Everything starts with a French horn and a wish for 11-year-old Augusta “Gusta” Neubronner once she moves to Gramma Hoopes’s Orphanage in 1941.
Her papa abruptly vanished during their bus trip from New York City to see her grandmother at her orphanage, leaving her to fend for herself until Gramma Hoope takes her in. Gusta can’t help but apply what she’s learned from her activist father and his connections with immigrant workers and union organizers when she learns of an uncle who’s out of work and can’t pay for a factory-related surgery. Her good intentions—including plans to sell her beloved French horn for cash as a last resort—are met with opposition, and soon Gusta has even more to contemplate when she learns of buried secrets that could threaten her grandmother’s orphanage.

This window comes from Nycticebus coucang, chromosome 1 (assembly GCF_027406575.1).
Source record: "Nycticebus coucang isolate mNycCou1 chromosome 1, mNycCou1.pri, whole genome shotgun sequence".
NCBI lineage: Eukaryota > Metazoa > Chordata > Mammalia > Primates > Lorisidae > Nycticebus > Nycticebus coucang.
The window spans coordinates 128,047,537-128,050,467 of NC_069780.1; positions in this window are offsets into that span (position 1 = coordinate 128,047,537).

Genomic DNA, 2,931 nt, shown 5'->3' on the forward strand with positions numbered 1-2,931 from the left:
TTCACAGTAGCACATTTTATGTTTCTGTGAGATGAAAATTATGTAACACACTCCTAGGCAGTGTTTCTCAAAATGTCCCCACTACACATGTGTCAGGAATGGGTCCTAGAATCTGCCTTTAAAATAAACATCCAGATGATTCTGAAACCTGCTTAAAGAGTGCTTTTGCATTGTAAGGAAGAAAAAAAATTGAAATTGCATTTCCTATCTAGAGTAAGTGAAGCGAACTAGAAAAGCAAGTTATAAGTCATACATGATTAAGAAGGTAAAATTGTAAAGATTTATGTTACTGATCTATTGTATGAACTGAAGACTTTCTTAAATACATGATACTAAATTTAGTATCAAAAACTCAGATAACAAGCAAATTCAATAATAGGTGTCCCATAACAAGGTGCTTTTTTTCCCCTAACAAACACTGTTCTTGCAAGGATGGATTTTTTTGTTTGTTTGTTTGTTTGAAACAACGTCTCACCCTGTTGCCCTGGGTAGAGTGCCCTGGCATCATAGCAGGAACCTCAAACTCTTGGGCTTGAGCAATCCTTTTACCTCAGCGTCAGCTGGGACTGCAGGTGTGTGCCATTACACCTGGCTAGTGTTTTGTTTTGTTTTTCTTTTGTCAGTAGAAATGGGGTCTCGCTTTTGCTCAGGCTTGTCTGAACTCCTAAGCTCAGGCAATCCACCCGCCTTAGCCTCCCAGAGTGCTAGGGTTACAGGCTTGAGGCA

Inspired by Nesbet’s mother’s childhood, The Orphan Band of Springdale is a story filled with thought-provoking metaphors and a host of colorful characters. Nesbet’s narrative has a lilting quality that makes her storytelling both unique and attractive, and young readers will appreciate her well-rounded characters as well as a small but highly engaging group of antagonists. Nesbet also incorporates factual information of the era to highlight relevant themes of injustice, immigration and the labor movement. The Orphan Band of Springdale is a heartwarming and educational read.